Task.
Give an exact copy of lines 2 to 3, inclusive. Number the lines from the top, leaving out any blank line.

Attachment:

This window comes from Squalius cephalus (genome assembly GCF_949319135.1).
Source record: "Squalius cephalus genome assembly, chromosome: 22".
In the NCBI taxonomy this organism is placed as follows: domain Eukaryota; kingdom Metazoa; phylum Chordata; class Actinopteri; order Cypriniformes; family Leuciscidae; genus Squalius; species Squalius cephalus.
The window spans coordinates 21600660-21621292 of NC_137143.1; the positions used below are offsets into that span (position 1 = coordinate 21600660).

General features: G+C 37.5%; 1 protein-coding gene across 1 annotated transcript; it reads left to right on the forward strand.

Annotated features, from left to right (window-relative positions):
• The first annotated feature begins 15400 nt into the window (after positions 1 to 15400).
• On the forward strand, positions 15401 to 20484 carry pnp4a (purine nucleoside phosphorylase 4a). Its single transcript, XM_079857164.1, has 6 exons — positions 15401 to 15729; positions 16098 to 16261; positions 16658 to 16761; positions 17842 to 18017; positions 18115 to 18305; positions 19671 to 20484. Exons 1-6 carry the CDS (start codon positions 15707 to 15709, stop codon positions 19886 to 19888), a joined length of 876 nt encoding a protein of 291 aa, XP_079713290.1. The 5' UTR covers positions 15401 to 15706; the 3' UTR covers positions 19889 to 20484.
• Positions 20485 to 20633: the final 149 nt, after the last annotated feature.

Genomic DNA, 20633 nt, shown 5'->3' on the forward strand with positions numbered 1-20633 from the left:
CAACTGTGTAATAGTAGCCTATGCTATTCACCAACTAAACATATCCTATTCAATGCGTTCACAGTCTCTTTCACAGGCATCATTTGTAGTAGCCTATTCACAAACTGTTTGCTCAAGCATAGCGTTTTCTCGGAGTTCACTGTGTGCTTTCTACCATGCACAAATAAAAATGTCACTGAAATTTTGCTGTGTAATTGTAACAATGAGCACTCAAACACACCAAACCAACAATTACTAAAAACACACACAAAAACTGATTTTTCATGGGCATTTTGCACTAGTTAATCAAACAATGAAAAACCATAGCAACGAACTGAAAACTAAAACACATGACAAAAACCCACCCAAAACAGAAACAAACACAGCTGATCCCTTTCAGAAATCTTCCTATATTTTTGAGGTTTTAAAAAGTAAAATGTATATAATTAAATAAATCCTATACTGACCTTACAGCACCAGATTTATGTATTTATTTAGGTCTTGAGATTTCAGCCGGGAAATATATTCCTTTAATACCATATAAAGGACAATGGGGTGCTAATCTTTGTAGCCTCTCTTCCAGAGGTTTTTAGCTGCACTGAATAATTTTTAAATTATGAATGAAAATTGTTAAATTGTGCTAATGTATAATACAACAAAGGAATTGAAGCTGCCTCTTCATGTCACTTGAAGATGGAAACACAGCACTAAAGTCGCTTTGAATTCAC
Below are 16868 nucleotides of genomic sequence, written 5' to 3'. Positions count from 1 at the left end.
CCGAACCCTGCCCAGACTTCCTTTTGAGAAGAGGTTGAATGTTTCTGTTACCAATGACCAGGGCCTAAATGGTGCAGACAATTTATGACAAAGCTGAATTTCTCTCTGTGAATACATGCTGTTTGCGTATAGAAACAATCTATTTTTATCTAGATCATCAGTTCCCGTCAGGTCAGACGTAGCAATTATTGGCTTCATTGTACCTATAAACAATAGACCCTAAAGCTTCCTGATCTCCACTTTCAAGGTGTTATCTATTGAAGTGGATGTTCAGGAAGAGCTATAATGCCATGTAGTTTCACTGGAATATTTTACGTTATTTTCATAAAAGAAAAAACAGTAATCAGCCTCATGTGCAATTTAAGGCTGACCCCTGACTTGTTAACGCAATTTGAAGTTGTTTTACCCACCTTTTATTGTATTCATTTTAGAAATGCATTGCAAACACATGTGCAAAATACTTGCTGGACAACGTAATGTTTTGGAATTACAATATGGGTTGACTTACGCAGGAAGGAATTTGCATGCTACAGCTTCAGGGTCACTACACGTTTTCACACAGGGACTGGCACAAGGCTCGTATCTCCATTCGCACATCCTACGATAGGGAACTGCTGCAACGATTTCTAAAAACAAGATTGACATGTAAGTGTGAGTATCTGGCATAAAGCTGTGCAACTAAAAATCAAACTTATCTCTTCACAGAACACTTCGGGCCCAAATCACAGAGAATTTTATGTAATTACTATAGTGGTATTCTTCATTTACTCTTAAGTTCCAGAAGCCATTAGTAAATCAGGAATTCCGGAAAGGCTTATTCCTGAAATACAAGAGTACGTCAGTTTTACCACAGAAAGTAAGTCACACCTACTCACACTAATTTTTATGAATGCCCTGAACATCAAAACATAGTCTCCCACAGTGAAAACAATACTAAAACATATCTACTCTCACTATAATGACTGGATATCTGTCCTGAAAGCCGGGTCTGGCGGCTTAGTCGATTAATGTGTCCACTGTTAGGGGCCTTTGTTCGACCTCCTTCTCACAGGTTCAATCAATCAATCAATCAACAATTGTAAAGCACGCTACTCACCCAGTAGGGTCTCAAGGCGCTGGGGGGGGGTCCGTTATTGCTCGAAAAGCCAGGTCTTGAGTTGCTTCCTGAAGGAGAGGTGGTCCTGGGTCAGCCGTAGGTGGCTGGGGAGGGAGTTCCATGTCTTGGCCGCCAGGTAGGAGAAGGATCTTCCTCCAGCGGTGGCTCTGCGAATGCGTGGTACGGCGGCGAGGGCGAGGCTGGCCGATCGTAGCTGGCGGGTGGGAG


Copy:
Source record: "Squalius cephalus genome assembly, chromosome: 22".
In the NCBI taxonomy this organism is placed as follows: domain Eukaryota; kingdom Metazoa; phylum Chordata; class Actinopteri; order Cypriniformes; family Leuciscidae; genus Squalius; species Squalius cephalus.